Tuesday, November 08, 2005

Side effects: antidepressants for chronic pain

The web page linked above has an excellent table of the pharmacalogical effects of various drugs used for chronic pain. I came across it many moons ago but foolishly did not save a link, and only now have found it again. I will save a copy here to make sure I don't lose it again.

Antidepressant Effects
Drug Antimuscarinic
α-1 blocker3 NE reuptake
5-HT reuptake
T1/2 (hours)*
Amitriptyline 3 3 3 2 4 32–40
Doxepin 2 4 3 1 2 8–25
Imipramine 2 1 1 2 4 6–20
Desipramine 1 0 1 4 3 12–54
Nortriptyline 1 1 2 2 3 15–90
Trazodone 0 0.5 2 0 3 3–9
Fluoxetine 0.5 0 0 1 4 168–210
Bupropion 0 0 0 0 0 0
  1. Blocks the muscarinic-type acetylcholine receptors, an effect commonly called anticholinergic. Causes side effects like increased heart rate, dry mouth, digestive slowing, and so forth.
  2. Blocks H1 and H2 histamine receptors. Causes side effects like drowsiness, reduced stomach acid, and so forth. Probably helps allergies, not that you'd take these drugs for that.
  3. Blocks α-1 (alpha-1) receptors. Causes a variety of effects, most notably relaxation of smooth muscle. This causes small blood vessels to dilate, lowering blood pressure, possibly enough to cause dizziness or even fainting.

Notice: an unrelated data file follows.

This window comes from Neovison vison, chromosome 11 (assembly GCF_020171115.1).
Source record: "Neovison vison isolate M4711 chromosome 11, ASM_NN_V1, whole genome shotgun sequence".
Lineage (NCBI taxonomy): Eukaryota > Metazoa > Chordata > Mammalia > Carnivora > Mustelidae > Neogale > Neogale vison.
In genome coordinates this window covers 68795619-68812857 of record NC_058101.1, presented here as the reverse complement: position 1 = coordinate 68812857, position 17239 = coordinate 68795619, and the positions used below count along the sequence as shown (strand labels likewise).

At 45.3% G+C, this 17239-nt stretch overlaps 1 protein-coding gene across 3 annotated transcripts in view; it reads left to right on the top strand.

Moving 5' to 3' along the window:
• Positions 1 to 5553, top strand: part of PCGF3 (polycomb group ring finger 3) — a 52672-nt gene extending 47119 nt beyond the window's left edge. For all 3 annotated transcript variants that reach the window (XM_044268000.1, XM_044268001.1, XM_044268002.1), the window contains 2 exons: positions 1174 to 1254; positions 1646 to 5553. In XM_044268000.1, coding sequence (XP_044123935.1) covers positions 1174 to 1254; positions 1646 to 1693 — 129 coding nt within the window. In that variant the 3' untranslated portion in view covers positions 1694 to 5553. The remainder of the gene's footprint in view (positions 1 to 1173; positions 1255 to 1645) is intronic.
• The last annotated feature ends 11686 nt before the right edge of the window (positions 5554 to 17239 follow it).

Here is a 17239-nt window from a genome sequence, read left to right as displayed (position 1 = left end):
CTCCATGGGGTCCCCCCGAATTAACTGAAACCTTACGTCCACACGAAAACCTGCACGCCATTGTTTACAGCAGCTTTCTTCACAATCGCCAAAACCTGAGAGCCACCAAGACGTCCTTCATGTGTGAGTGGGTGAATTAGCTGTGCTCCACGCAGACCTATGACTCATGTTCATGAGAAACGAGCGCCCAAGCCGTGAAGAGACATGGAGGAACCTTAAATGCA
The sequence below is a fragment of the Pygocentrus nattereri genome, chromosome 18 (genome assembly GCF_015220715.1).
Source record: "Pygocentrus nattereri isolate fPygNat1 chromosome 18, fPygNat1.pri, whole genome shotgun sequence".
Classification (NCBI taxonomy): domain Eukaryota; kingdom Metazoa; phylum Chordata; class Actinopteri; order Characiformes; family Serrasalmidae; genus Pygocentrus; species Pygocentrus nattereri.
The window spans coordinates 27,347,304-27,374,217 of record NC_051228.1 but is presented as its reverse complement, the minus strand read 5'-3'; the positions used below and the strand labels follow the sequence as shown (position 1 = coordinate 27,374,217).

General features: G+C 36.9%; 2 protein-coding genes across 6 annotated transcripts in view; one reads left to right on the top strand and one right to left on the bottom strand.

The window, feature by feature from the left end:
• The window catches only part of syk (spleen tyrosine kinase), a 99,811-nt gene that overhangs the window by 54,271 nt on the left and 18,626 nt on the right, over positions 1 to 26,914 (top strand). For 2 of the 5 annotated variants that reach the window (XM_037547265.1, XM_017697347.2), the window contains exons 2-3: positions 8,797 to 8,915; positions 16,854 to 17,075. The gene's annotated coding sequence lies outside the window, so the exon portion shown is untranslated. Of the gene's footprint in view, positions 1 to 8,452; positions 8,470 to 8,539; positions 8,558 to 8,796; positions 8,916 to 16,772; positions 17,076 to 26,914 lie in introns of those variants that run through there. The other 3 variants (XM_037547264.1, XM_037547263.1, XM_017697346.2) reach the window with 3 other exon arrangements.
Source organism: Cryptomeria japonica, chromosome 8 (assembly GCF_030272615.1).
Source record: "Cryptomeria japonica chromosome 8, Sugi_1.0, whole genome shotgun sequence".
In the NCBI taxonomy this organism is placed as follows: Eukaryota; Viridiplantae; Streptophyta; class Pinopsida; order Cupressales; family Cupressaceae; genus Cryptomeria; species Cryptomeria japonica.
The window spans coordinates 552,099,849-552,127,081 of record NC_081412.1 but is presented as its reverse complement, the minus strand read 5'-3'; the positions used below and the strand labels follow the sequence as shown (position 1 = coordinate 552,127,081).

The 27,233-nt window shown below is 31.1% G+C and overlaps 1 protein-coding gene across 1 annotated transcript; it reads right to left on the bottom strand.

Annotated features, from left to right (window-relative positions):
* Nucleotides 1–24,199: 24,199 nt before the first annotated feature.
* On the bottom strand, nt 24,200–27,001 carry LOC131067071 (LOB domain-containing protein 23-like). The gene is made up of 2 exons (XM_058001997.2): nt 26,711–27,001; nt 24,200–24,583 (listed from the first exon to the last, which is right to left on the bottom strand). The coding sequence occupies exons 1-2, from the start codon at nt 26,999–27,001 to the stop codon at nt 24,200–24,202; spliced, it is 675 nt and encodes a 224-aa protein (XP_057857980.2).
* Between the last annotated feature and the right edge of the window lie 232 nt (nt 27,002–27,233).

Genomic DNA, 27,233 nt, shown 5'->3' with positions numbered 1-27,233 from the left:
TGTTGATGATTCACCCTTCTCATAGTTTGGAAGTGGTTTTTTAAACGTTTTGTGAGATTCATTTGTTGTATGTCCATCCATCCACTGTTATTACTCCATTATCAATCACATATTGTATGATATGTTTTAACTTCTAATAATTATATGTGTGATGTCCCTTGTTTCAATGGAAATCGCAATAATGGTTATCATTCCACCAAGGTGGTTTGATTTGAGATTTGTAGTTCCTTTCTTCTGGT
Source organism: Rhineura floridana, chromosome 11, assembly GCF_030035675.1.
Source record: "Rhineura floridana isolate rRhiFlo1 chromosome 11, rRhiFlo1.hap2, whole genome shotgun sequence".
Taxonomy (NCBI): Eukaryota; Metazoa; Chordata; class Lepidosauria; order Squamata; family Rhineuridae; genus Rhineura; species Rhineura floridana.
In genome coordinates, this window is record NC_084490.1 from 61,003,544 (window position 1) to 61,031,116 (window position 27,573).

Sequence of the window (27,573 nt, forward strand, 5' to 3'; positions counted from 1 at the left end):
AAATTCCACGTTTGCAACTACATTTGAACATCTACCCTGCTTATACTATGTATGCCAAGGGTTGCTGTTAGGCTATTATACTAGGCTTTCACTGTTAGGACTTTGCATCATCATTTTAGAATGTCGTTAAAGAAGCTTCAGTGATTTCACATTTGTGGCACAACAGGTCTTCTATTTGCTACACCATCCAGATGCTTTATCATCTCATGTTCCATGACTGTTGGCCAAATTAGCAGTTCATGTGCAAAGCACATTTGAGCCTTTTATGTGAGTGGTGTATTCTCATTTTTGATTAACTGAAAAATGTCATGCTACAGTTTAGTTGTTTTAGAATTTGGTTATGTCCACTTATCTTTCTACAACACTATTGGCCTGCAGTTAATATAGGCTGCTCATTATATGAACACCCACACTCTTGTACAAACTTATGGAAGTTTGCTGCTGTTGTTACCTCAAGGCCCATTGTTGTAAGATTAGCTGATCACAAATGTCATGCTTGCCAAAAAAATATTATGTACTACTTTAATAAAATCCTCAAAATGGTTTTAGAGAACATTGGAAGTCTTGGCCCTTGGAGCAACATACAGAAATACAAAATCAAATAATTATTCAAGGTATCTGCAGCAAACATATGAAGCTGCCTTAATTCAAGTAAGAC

4. Blocks the norepinephrine reuptake transporter, thus exposing brain cells to more of the neurotransmitter norepinephrine. May be responsible for antidepressant effects.
  5. Blocks the 5-HT reuptake transporter. (5-HT stand for 5-hydroxytryptamine, also known as serotonin.) This exposes brain cells to more of the neurotransmitter serotonin.
*Half-life, the time it takes for half of a dose to leave the body.

So what does all that mean? For starters, that I ought to try switching from amitriptyline to nortriptyline. It ought to give much less of the obnoxious side effects, but retain much of the anti-migraine value.

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